Churches were built in the same style. Here the thick walls were primarily important for defence; sometimes there was even a canon on the roof. To understand this a short review of the history is necessary. When the Christian troops had conquered the island and took it from the Moors in the 13th century, they generally left the population to themselves. With Arabic and Turkish pirates attacking regularly the unprotected coasts, the inhabitants impoverished. Finally lookout towers were constructed, to give early warning of attacks. The bishop had fortress churches built at strategic places, where the people could seek protection. Each church was dedicated to a Saint. In this way the villages developed.
The pleasure orientations of Ibicencos
The relation of the locals with the church was not always problem free. Often the priests complained to their superiors about the pleasure oriented life style of the Ibicencos, who loved to enjoy themselves with music and dance. The Carthaginian gods Tanit and Bes lived on the island since ancient times. Bes, who gave Ibiza its name (the Phoenician Ibosin means island of Bes) appears as a bow-legged gnome who loves wine, women and song in the same way as his pendant Bacchus. To the goddess Tanit was ascribed fertility. In her temples priestesses served as sacral prostitutes. Foreigners were allowed in the side rooms to bed the ethereal girls for a fee. Tanit and Bes who were relatively unimportant in their native Carthage, became in Ibiza the main deities. Romans, Byzantines and Moors, who conquered the island in sequence, praised too the easy life in the warm breeze. Already in antic times many choose the island as the place to spend the evening of their lives. Superficial translations by historians gave her the bad reputation " one comes to Ibiza to die", more correctly " one comes to Ibiza to live here until one dies". With this history one does not wonder that the hippies of the sixties choose Ibiza as their main base. They rented for little money the often ruinous peasant houses and earned their living with the sale of self-made and from Asia imported arts and crafts. So the hippie markets began, which till today - although often rather commercialized - are one of the main attraction for tourists.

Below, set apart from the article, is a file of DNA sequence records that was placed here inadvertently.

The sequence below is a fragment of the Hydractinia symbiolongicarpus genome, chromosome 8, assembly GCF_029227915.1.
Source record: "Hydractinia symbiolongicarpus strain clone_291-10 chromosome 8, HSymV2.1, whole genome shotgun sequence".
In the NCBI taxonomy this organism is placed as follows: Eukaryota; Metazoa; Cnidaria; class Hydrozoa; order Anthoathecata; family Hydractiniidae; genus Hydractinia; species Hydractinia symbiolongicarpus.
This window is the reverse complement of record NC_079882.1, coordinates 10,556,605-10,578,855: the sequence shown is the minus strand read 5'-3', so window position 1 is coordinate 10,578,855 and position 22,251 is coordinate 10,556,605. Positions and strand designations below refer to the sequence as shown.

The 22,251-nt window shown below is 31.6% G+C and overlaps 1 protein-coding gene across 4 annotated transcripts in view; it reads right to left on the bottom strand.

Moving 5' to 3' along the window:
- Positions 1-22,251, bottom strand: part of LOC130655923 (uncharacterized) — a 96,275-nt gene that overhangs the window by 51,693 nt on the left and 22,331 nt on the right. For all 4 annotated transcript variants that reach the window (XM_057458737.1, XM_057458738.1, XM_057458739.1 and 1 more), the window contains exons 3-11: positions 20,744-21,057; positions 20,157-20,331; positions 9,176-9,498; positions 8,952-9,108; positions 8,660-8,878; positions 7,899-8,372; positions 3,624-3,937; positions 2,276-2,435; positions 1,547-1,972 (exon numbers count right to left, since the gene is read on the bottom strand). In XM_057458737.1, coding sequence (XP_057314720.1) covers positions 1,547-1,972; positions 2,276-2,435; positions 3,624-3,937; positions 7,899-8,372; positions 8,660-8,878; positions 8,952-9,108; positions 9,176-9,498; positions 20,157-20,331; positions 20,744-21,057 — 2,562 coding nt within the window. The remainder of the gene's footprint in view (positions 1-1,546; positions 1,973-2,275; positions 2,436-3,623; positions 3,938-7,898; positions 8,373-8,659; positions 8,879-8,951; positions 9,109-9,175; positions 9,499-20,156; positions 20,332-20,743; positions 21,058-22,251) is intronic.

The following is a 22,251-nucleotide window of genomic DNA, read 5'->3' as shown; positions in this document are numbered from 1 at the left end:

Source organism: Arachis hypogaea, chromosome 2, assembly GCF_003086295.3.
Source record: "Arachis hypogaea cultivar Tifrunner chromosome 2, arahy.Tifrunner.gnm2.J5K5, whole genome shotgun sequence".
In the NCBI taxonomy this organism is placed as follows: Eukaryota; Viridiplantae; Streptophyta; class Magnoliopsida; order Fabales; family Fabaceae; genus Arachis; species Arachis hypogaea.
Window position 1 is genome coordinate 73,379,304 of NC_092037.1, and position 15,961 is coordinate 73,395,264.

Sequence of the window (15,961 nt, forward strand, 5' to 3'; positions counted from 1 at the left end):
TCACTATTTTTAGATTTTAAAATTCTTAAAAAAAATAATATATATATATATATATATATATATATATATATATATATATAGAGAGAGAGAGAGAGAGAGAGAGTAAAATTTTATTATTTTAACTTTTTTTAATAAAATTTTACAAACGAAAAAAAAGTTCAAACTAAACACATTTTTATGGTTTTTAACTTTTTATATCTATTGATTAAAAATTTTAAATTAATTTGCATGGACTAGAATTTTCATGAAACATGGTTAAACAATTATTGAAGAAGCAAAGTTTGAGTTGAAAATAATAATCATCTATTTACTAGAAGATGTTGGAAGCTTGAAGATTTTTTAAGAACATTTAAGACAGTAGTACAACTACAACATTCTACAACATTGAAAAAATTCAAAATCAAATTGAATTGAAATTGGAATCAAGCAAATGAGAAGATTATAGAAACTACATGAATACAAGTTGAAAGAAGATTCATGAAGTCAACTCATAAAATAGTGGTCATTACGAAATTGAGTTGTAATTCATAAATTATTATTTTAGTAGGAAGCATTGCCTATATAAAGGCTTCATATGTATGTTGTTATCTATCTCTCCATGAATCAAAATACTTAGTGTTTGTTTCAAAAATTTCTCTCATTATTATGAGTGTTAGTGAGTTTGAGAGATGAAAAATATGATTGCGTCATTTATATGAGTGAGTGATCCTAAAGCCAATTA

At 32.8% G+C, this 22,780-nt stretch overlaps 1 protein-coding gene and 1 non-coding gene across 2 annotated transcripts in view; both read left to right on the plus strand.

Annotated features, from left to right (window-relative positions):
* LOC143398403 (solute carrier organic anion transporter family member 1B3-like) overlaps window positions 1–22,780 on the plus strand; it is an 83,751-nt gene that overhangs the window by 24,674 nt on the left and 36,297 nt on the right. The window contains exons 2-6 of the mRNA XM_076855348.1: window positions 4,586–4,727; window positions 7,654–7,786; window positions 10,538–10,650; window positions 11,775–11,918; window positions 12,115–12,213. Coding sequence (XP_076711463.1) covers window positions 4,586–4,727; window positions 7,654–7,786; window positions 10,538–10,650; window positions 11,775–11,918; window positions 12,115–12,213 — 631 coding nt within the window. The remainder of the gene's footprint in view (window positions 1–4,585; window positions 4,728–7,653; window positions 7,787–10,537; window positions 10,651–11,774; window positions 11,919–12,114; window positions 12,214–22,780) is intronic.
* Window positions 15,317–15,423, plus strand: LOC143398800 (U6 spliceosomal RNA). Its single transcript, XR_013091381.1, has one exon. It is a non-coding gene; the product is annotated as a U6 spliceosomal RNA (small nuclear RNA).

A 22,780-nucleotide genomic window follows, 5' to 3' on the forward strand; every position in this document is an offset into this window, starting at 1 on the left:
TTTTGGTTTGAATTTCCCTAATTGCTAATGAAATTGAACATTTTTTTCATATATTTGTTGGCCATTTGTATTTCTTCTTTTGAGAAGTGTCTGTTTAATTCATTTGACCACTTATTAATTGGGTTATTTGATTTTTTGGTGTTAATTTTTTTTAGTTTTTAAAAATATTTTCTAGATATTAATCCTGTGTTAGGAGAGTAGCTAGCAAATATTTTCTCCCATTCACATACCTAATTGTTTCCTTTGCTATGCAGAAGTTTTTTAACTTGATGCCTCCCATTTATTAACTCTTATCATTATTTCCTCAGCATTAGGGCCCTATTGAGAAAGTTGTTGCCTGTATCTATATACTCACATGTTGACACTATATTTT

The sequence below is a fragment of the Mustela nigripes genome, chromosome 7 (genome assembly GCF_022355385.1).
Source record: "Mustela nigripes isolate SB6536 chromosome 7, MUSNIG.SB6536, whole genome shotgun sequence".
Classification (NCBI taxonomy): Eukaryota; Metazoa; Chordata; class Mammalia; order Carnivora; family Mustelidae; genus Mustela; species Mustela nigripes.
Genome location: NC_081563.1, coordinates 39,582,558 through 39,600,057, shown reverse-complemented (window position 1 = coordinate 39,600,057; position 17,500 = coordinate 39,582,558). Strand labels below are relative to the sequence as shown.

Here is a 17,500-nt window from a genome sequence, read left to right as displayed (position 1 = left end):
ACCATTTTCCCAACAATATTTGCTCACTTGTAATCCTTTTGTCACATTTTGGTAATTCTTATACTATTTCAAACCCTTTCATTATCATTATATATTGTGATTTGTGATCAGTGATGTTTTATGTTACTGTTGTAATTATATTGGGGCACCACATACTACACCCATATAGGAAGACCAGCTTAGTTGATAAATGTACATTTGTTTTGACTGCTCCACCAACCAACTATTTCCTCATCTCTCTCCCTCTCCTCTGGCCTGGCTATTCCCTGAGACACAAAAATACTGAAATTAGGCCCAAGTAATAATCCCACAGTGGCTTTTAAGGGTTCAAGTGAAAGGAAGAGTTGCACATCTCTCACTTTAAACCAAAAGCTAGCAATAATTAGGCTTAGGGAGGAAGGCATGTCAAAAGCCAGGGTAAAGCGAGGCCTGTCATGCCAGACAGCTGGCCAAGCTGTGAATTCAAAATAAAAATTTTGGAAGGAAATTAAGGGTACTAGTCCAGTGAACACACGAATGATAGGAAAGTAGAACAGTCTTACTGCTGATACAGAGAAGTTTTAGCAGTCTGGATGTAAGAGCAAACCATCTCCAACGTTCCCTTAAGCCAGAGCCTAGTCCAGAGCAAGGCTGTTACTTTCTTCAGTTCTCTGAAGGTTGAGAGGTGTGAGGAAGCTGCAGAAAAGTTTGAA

For the moment tourists are the last wave of foreigners who swamp the island. This began with hesitation when the first hotel was built in 1934. When later in 1958 the airport was opened, the tourists arrived in dribbles. The great boom started in the 80ties. Today around 1 500 000 tourists visit the island each year. The offer extends from a quiet holiday on a peasant farm to plain pensions or 5 star hotels and non-stop weekends in discos, where in summer the world best discjokeys experiment with the newest sounds.
As in old times the myth of Ibiza is unbroken.
The small island offers an unexpected variety, where everyone can find what they are looking for: a hotly danced through night or tranquil meditation in idyllic nature.